Tue, 12 Dec 2023

Reformers take 6 of 14 board seats in US auto union election

Robert Besser
08 Dec 2022, 13:58 GMT+10

DETROIT, Michigan: In an election triggered by a federal bribery and embezzlement scandal involving former United Auto Workers (UAW) union officials, reformist candidates won several seats and could win a majority.

In unofficial results posted this week on a federal court-appointed monitor's website, reform challengers took six of 14 seats on the union's International Executive Board.

Depending upon the outcome of three runoff elections, they could win as many as eight, including the presidency, and gain a majority.

The reform candidates campaigned on taking a more confrontational stance in bargaining with Detroit's three automakers, General Motors, Ford and Stellantis, likely raising costs that would be passed on to consumers.

As workers seek a larger share of billions of dollars in profits, costs likely would have increased even without the election.

In the race for president, incumbent Ray Curry defeated challenger Shawn Fain by 614 votes, with 38.2 percent of the vote. compared to Fain's 37.6 percent. But neither gained a majority, so a runoff election will be held in January.

Mike Booth and Rich Boyer took two of three vice president slots, while Margaret Mock ousted current Secretary-Treasurer Frank Stuglin.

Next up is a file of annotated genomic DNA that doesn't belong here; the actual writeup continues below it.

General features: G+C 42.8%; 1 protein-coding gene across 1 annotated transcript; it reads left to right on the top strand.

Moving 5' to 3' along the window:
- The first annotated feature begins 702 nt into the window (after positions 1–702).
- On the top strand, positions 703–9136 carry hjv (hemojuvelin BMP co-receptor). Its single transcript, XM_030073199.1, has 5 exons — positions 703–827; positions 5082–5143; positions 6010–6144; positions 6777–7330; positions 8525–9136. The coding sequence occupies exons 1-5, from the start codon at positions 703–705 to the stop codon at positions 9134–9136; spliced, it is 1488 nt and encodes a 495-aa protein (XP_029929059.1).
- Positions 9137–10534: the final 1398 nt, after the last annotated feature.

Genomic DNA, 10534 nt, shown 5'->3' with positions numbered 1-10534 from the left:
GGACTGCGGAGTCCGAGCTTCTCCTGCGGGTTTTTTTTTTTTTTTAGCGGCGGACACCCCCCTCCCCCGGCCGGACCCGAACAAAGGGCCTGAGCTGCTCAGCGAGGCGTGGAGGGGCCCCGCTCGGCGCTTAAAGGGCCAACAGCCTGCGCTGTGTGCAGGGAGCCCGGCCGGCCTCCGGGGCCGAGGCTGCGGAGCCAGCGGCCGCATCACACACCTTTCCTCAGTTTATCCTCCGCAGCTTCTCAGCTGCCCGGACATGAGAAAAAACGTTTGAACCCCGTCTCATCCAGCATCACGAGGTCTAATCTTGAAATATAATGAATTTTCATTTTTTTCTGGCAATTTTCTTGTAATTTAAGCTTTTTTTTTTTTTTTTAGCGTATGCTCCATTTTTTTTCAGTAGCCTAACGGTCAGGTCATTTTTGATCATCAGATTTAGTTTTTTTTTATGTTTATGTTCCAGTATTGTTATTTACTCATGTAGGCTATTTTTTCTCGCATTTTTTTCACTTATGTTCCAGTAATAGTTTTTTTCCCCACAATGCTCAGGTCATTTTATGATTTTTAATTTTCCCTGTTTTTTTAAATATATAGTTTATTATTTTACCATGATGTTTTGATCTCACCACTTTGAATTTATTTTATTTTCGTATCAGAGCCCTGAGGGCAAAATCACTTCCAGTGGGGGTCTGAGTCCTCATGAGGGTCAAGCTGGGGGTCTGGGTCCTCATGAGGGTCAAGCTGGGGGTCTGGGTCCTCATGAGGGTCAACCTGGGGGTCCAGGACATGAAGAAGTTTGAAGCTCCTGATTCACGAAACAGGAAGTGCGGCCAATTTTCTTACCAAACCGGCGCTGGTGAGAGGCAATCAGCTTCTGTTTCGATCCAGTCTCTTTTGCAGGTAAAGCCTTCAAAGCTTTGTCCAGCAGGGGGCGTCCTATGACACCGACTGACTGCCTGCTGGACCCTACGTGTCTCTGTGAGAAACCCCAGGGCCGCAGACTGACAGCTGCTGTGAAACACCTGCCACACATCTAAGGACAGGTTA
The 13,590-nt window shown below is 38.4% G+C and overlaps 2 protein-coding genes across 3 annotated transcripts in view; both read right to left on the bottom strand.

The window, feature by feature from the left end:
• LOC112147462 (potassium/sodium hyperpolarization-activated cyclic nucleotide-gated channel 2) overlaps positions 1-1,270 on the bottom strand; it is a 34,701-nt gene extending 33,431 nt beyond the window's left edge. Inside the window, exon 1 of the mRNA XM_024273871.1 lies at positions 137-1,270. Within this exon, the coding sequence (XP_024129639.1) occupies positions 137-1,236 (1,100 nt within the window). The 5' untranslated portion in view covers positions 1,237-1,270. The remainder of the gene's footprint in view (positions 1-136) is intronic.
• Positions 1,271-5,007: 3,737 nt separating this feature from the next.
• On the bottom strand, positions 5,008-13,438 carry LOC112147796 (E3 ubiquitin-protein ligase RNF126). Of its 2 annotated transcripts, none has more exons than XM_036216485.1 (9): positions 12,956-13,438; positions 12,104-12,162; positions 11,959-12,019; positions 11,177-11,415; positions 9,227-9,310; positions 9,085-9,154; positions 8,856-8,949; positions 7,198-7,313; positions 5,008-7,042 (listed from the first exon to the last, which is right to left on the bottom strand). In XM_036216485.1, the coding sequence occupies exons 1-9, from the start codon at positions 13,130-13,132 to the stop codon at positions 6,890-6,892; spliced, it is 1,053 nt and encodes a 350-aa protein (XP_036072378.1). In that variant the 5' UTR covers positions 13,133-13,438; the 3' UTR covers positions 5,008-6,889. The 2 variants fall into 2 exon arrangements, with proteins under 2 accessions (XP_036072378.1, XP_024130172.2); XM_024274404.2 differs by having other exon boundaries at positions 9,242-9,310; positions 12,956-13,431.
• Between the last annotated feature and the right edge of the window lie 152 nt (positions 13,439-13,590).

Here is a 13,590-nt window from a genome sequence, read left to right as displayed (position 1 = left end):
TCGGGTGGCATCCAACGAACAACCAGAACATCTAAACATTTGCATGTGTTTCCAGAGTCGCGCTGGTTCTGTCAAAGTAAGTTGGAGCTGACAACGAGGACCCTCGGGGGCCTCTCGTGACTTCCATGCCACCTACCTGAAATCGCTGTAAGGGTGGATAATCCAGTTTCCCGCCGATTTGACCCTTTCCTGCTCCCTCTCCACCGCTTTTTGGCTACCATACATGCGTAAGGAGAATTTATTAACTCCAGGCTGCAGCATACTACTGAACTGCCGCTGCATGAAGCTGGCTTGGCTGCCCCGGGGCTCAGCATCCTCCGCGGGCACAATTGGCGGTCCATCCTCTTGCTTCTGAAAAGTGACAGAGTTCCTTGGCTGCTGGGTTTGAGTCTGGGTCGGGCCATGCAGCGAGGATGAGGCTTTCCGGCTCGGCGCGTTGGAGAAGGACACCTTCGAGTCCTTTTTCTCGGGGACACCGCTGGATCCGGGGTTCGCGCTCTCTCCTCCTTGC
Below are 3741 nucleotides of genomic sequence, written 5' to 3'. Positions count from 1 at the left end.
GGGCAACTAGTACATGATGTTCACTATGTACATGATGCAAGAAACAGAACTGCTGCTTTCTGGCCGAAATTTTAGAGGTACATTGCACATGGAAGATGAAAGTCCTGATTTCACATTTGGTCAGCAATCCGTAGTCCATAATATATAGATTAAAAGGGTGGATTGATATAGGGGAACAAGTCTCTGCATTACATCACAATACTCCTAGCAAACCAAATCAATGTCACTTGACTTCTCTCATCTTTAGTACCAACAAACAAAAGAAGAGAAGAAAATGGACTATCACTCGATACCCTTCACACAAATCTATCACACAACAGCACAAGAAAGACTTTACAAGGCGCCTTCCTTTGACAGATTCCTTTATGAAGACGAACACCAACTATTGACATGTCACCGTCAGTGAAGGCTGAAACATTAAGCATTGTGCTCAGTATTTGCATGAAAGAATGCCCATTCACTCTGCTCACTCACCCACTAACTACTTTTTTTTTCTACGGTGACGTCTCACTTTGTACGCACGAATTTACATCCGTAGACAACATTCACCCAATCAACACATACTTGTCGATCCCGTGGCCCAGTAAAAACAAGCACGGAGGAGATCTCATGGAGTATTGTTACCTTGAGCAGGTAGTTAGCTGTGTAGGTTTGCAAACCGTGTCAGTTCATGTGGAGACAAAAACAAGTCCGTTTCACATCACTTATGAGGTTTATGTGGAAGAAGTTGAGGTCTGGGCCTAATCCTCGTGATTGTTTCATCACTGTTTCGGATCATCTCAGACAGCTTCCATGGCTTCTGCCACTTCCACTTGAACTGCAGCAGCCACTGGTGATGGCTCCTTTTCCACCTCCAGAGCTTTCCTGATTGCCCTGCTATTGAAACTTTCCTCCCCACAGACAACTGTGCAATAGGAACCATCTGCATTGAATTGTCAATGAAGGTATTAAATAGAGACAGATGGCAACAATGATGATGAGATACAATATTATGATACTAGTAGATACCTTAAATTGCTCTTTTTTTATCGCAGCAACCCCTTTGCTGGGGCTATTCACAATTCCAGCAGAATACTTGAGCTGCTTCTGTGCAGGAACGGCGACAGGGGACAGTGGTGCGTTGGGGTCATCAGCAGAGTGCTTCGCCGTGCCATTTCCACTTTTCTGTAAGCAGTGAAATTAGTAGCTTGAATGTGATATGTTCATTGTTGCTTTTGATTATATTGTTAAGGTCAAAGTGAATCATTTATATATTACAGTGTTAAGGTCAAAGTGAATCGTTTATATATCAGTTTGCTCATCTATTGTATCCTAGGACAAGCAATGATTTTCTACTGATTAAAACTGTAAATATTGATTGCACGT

Reform-minded candidates also took three regional director slots, with another due for a runoff.

Winners will be sworn in on 12th December.

In an interview, Fain said the election puts the companies on notice "to get ready. We are coming for you. It is just a fact that over the years our leadership has become way too close to management," he said, as quoted by Reuters.

In a statement, Curry's slate said that it was fighting for all active and retired members, stating, "Our member expectations are high, and our team has the experience and proven track record to both build coalitions for the fight and deliver results."

The election came after union members, in December, decided to directly vote on leaders for the first time, instead of having them picked by delegates to a convention.

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